Legally, the school was free of any obligation to pay. But Chester Smith felt that the debt should be paid in full. For 47 years he had been a court stenographer in the Ninth Judicial District of the State Supreme Court. To help pay off the school's debt, he decided to become a lawyer. At the age of 75, he graduated from the New York Law School in 1959 but never practiced law. When Peekskill decided that the Association's parks would have to remain on the tax rolls, he unsuccessfully offered to give them to the city. Smith decided to sell the parks and use the proceeds to pay off part of the Drew Seminary's debt.
"I got a good price for them," he crowed. "But I could have done better. I insisted in putting in the deeds that the property never be used for the manufacture or sale of spirits. A lot of prospective buyers balked at that." He added, "I couldn't help it, though. I'm a good Methodist. Been fighting the liquor people all my life." The reaction of the donors of the park lands is nowhere recorded.
Generally speaking, almost all the polysyllabic words in English are of French-Latin origin and the one-syllable words come from the Anglo-Saxon.
Funny Coincidence Department. Thursday, August 7th, the Dow Jones Industrial Average dropped 163.48 points, although there was no particularly discouraging economic news that day. Release of job growth information for July by the Labor Department was scheduled for the next morning at 8:30. Experts were predicting a July growth of number as large as 247,000 new jobs. A disappointing figure of only 32,000 new jobs were created in July, and the Dow Jones Industrials dropped another 147.70.
Now consider what happened the day before the August job growth information was released. On Thursday, Sept. 2nd, the DJIA leaped 121.82 points. At 8:30 the next morning, the Labor Department released figures showing that 144,000 jobs had been created in August. The Dow went up another 30.08 that day. In a poll of 61 economists in advance of the Labor Department report due Friday, Oct. 8th, the median September job growth number is that 150,000 new jobs will have been added in September. It will be interesting to see what the market does on October 7th.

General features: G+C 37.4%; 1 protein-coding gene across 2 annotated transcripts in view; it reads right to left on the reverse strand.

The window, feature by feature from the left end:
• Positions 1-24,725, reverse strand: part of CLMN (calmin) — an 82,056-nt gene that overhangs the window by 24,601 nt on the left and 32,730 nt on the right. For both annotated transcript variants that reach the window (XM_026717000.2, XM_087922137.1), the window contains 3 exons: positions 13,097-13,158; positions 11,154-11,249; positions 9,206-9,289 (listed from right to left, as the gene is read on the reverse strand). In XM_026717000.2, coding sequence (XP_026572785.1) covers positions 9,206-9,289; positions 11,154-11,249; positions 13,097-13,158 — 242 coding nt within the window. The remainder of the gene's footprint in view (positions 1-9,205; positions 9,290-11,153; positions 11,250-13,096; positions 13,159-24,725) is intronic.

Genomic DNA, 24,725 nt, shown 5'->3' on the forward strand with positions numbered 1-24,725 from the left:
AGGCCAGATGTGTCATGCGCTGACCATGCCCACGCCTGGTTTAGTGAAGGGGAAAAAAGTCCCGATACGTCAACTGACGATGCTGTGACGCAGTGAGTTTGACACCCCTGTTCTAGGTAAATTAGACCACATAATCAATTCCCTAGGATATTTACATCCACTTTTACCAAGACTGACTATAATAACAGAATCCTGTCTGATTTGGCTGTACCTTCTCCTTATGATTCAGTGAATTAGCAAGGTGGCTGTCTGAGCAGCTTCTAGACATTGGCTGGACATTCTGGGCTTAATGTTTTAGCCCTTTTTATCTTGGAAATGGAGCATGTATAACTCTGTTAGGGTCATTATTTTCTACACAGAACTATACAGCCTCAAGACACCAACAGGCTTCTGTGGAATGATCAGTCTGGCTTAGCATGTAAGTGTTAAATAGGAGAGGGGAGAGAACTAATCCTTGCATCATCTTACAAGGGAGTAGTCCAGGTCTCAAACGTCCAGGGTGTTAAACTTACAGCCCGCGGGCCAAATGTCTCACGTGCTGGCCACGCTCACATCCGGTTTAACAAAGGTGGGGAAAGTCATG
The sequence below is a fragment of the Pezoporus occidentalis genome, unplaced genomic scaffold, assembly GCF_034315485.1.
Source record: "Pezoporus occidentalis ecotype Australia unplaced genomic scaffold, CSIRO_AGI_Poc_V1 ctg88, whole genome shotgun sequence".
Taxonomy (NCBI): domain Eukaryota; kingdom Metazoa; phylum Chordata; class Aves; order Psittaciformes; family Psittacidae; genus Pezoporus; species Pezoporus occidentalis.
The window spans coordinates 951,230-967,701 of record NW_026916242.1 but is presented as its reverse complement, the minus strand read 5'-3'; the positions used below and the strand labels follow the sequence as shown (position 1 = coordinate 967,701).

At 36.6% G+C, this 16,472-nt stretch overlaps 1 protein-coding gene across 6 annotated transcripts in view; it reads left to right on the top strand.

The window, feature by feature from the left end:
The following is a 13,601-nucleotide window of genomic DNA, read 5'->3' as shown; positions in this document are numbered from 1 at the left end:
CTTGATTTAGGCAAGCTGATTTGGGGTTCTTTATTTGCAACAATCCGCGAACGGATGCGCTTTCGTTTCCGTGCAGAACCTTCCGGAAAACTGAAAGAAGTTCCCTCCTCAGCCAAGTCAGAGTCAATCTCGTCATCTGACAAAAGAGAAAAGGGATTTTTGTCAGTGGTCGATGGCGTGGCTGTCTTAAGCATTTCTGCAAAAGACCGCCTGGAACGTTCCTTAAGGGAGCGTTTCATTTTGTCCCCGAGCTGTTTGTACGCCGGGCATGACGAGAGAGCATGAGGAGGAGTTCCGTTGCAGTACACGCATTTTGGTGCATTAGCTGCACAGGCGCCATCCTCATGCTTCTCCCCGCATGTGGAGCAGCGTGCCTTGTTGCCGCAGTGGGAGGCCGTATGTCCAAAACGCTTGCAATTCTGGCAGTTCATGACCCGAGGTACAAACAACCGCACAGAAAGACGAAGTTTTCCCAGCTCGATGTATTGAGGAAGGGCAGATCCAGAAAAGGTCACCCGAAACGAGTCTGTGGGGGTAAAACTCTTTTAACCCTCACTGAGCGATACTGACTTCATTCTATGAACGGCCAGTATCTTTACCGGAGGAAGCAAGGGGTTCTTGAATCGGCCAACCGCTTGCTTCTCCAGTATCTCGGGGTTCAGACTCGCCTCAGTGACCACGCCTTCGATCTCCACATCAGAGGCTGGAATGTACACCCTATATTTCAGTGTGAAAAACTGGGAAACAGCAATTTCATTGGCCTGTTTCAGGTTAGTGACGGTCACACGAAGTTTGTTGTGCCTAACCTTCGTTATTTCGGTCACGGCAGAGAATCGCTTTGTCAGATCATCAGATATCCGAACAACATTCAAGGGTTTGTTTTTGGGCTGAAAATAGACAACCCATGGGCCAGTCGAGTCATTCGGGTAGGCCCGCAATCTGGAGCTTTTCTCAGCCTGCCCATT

If David Letterman had a "top 14" list of the most important languages of the world in the number of speakers, it would go like this: (1) Chinese, (2) English, (3) Hindustani (the spoken form of Hindi and Urdu), (4) Russian, (5) Spanish, (6) Japanese, (7) German, (8) Indonesian, (9) Portuguese, (10) French, (11) Arabic, (12) Bengali, (13) Malay and (14) Italian.
Language gap? The 9/11 commission report revealed a startling statistic. In 2002, only six--count 'em--undergraduates in the U.S. earned degrees in the Arabic language. Even though the FBI received an additional $48 million over the past three years for translation services, the agency recently admitted that 120,000 hours of pre-9/11 "terrorism-related" recordings remain to be translated. That equals 13 years, eight months and five days of listening and translating. How many of the post-9/11 recordings that were not transcribed have yet to be revealed.
The Bible has been translated into and published in 275 languages.
Labels: Nobody Archive